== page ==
Citizen Kane (1941)

★★★★★

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Director: Orson Welles

Release Date: January 24th, 1941 (UK); September 5th, 1941 (US)

Genre: Drama; Mystery

Starring: Orson Welles, Joseph Cotten, Dorothy Comingore, Everett Sloane

“Rosebud.”

Since the release of Orson Welles’ Citizen Kane all the way back in 1941, that term has been analysed and re-analysed. It has been torn apart and put back together again. It has been evaluated in reference to each individual scene in the film, regardless of significance. Rosebud, the word proclaimed by Kane at the very beginning of the movie and the very end of his life, has become something of a symbol of mystery and intrigue in the film industry throughout the 70-plus years since its first uttering. Orson Welles, by way of a single word articulated from the mouth of one of his characters amid his first feature film as a director, has helped revolutionise filmmaking and storytelling. Citizen Kane is a sublime piece of work, a masterpiece, driven by a simple phrase that encompasses so much, yet means very little at all.

Citizen Kane retells the life, career and legacy of wealthy newspaper magnate Charles Foster Kane (Orson Welles), doing so through a combination of flashbacks recounting significant events, along with divulging tales from those who knew him, told in the present. Shortly after the death of Kane, it becomes the utmost priority of newsreel reporter Jerry Thompson to find out the meaning behind the influential man’s last word in the hope that he will learn something subtle-yet-meaningful about the extraordinary life lived by Kane.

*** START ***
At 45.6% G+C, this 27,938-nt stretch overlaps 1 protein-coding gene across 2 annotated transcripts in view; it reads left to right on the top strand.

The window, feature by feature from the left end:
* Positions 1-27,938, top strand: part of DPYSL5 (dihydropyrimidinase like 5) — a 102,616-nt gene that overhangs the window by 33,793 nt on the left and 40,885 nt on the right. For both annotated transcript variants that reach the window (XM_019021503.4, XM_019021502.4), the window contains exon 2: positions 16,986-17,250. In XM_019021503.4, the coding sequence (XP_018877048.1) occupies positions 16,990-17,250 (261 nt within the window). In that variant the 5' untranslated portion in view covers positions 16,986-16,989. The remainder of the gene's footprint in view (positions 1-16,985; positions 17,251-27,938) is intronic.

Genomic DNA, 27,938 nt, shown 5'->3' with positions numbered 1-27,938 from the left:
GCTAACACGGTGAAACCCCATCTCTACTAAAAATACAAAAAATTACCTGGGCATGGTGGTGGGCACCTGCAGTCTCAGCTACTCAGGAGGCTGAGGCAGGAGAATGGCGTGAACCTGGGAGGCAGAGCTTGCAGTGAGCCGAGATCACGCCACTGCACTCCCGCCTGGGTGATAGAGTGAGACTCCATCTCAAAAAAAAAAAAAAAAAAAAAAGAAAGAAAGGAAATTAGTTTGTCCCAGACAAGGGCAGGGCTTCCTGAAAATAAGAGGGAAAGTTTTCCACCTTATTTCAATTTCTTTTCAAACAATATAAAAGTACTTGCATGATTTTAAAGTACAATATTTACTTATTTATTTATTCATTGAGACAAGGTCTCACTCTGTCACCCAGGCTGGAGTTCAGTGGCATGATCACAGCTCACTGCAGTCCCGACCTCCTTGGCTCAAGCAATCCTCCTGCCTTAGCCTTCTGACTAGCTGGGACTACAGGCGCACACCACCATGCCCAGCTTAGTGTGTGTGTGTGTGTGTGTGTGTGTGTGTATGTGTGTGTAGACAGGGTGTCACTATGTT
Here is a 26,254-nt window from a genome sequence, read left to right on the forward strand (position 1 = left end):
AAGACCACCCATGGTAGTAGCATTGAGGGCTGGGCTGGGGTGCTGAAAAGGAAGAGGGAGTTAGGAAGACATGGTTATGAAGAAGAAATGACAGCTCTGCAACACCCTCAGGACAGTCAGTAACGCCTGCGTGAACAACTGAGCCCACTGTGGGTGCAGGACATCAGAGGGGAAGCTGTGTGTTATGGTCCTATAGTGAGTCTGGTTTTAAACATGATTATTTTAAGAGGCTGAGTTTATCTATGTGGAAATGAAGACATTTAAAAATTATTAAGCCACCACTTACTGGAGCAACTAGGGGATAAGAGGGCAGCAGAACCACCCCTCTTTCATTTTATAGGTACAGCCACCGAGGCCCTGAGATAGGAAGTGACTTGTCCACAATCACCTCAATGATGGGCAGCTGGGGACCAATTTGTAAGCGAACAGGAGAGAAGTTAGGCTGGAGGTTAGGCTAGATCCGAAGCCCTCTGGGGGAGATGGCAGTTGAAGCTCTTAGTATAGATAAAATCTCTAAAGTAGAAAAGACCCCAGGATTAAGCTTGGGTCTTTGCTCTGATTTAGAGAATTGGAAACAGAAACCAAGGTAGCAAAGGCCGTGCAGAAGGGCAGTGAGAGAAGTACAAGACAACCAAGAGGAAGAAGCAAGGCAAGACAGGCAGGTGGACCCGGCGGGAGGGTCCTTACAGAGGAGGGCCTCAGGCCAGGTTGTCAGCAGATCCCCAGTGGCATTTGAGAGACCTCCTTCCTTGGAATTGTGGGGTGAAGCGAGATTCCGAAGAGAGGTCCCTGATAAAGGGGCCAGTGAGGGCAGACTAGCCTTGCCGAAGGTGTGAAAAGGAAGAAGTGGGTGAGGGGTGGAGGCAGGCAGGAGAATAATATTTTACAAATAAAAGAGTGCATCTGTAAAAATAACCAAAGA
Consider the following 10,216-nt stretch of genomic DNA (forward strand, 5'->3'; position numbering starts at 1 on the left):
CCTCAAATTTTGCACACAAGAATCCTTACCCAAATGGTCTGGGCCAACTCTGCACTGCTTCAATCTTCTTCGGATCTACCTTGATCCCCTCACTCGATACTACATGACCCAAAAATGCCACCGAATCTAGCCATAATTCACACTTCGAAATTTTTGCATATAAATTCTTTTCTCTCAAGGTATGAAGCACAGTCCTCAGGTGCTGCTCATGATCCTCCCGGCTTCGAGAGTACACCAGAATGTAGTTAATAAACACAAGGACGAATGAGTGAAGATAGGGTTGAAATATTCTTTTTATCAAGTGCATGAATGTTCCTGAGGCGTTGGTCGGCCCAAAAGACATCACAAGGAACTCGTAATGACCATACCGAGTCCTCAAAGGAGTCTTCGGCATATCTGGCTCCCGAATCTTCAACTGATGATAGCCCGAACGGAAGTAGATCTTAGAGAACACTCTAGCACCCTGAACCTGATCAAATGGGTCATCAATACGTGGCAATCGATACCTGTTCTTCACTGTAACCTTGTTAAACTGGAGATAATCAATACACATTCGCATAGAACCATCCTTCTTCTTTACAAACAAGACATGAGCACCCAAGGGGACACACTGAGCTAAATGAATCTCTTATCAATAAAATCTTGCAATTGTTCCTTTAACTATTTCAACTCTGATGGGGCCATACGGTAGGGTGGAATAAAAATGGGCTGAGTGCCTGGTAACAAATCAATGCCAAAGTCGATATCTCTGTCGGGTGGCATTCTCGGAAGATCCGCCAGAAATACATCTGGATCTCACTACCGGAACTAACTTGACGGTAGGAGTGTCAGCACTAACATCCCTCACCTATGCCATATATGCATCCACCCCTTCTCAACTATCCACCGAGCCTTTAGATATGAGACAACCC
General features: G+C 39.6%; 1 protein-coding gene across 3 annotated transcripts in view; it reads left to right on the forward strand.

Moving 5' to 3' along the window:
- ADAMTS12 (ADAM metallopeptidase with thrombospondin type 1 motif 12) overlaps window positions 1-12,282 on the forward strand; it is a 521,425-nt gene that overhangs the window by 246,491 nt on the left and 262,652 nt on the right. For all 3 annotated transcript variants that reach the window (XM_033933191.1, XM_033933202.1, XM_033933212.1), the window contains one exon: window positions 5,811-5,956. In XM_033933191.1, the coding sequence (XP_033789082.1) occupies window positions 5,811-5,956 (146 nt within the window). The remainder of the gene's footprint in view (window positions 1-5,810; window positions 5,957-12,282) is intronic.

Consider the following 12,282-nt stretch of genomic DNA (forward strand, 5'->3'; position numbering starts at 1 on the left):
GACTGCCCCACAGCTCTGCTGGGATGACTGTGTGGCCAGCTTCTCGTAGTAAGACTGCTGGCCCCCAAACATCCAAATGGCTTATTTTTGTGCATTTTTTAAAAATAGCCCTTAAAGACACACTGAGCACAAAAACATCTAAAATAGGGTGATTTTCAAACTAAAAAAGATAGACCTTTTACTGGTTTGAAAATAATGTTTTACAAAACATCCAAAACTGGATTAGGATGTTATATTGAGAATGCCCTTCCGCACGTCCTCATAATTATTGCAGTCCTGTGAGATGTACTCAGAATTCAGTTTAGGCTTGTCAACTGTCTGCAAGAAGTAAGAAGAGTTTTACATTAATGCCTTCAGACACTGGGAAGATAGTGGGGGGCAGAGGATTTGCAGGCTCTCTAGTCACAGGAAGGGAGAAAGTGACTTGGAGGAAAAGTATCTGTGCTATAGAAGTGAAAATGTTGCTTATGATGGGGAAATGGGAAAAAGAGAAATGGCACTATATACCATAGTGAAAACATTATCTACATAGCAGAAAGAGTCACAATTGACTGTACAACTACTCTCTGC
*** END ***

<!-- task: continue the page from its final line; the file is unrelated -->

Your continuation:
There is not much to be said about Citizen Kane that has not already been said, and said far more eloquently than anything which is about to be written by myself. From the innovative cinematography delivered by Gregg Toland, to the trend-setting diversion from linear storytelling by director Orson Welles, to the array of impeccably delivered performances at the hands of the main cast members and all those in between, Citizen Kane truly is the Mona Lisa of cinema. The film works on every level, be it as a narrative about unknowingly losing grasp of innocence, or a compelling drama about finding out the significance of a single phrase. Welles is as much a stalwart behind the camera as he is in-front, achieving as close to perfection in both fields as cinematic history has to offer.

At the centre of events is the curious and mysterious word uttered by Kane at the very cusp of his existence: Rosebud. Just as soon as the snow globe exits Kane’s ailing grasp and the echoes of his secretive phrase have finished, news reporters around the world set their sights on becoming the first to uncover the true meaning behind Kane’s life, and in turn, Kane himself. “It is not enough to tell us what a man did. You have to tell us who a man was,” says one newspaper editor. The bustling nature of proceedings is in full flow, as smoky rooms concealing the faces of such media-men play host to many a conversation about who, where and how the true meaning behind Rosebud will be discovered. From the get-go this highlights the importance of Charles Forster Kane and the impact the newspaper magnate had on society — the period 1895 to 1941 is described in reference to Kane: “All of these years he covered, many of these he was.”